The core principles underpinning the Trump administration’s new Syria policy are roughly as follows: The United States is only in Syria to fight the so-called Islamic State (widely known as ISIS) and is not in a position to directly challenge the legitimacy of the Bashar al-Assad regime, despite its many crimes. Meanwhile, it is to be conceded that Russia has invested heavily in Syria and its proposed establishment of “de-escalation zones” is the best path forward to securing stability.
With U.S. troops actively supporting our Syrian partners in a major assault on ISIS-held Raqqa, the second portion of U.S. Syria policy is being newly revealed by our expressed diplomatic support for Russian-mediated ceasefires and our direct role in negotiating one in Syria’s southwest.
While de-escalation by itself is a highly desirable state of affairs for humanitarian reasons, the U.S. is lending diplomatic cover to what is, in all respects, Russia’s foremost strategic mechanism for methodically guaranteeing an Assad victory by selectively freezing front lines in order to free up pro-regime forces to fight elsewhere.
By lending American support to such schemes, the Trump administration is failing to learn from recent history in Syria, where such agreements brought short-term stability to the benefit of one party over the other.
At the core of the agreement, which was sealed during a meeting between Presidents Donald Trump and Vladimir Putin in Hamburg last week, the U.S. and Jordan are responsible for coercing opposition groups to stop fighting, while Moscow will ensure the Assad regime, Iran, and Iranian-backed militias do the same.
This is not a new strategy—it is a consolidation of a policy developed by President Barack Obama, whose administration frequently called for Assad’s departure, but never seriously sought to realize it. By acknowledging the limits of our objectives in Syria, the U.S. is effectively admitting its defeat to Russia and Iran. Gone are the days of “leading from behind”; today we are following from the back.
The greatest weakness in this Syria strategy is short-termism. The U.S. may not have existential interests in Syria, but we have created a stake by intervening against ISIS and putting boots on the ground. If U.S. interests are limited and dominated by combating terrorism, then we need to begin pre-empting those threats, rather than reacting to them after they have developed and matured. There are four major problems with our Syria strategy as it currently stands.
First, by limiting its actions to counterterrorism, the United States continues to treat illogically a symptom of a crisis, while allowing its root cause (the Assad regime) to survive. Extremism has never been the primary cause of instability; instead, extremism feeds off pre-existing conditions that give its radical narrative credibility. Our current strategy does little if anything to address those underlying conditions.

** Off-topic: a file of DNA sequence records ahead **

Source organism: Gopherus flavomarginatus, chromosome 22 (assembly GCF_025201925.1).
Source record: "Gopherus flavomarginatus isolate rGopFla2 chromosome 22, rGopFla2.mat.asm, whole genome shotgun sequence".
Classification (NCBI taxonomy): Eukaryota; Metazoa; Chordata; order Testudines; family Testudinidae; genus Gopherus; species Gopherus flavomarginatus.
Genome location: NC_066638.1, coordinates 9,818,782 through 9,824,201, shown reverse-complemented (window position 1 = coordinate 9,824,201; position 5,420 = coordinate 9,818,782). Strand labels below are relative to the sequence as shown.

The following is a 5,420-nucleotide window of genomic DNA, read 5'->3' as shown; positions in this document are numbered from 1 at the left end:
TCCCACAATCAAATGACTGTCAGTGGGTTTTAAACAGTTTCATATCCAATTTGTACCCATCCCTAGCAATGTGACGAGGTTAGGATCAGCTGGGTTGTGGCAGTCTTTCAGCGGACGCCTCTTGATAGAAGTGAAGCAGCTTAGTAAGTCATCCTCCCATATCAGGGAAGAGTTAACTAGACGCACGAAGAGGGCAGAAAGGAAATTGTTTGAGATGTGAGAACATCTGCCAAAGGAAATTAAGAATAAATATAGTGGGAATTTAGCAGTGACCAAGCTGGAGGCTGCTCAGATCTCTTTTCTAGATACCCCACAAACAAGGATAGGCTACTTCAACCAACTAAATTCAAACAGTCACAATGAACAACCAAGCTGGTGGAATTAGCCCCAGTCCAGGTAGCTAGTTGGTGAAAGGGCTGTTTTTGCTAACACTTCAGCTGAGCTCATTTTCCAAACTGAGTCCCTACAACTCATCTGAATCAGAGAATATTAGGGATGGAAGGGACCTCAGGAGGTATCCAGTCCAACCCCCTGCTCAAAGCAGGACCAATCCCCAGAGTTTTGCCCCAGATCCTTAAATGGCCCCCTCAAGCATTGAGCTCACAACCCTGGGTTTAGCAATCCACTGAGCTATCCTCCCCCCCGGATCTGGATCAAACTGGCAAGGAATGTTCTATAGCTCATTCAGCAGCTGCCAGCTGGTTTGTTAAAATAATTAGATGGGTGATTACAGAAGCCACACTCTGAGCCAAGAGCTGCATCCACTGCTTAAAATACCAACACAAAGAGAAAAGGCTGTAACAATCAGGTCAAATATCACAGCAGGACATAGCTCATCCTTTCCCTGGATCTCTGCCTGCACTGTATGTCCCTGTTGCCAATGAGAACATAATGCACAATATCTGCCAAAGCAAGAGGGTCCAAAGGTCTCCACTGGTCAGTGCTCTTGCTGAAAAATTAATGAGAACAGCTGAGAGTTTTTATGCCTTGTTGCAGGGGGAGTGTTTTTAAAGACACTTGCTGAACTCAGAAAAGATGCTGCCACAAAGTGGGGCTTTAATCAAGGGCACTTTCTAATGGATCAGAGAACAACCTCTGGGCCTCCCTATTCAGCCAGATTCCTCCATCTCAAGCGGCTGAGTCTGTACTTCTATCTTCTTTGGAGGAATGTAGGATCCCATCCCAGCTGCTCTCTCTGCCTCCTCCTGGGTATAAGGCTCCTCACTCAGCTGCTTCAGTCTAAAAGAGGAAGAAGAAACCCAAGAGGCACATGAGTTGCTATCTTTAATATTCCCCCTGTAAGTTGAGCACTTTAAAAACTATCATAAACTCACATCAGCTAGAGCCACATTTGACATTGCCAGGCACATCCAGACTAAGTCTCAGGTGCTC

Assad’s horrendous brutality is well-known. Roughly 500,000 people have died since his refusal to consider the opposition’s peaceful demand for political reforms in 2011. Assad’s subsequent use of chemical weapons has shocked the world, but such agents have been responsible for less than 1 percent of civilian casualties. Recent documentation showed that 13,029 Syrians had been killed by torture since March 2011, 99.2 percent (12,920) of whom were killed by the Assad regime. Similarly, 24,799 child deaths have been documented throughout the conflict, and 85.2 percent (21,123) of them were killed by Assad regime weapons.
Those realities, and many more besides them, are the real drivers of extremism. Whatever form ISIS takes next will undoubtedly benefit from and seek to exploit continued instability in Syria, but it is al Qaeda that stands to benefit the most. Through its presence in Syria, al Qaeda has embedded itself deeply within the anti-Assad movement, attaching its fate to that of the indigenous revolution. By that standard, a U.S. admission of Assad’s survival, and thus of Russia and Iran’s victory, would likely embolden nobody more than al Qaeda.
Second, the U.S. does not look set to invest in long-term stabilization efforts in territories captured from ISIS. Instead, local decision-making is being devolved to our Syrian partners: the Syrian Democratic Forces (SDF), and its lead force, the Kurdish People’s Protection Units (YPG). The SDF and YPG maintain an ambiguous relationship with the Assad regime, sharing power in some areas, coordinating militarily elsewhere, and abiding by mutual détente in others.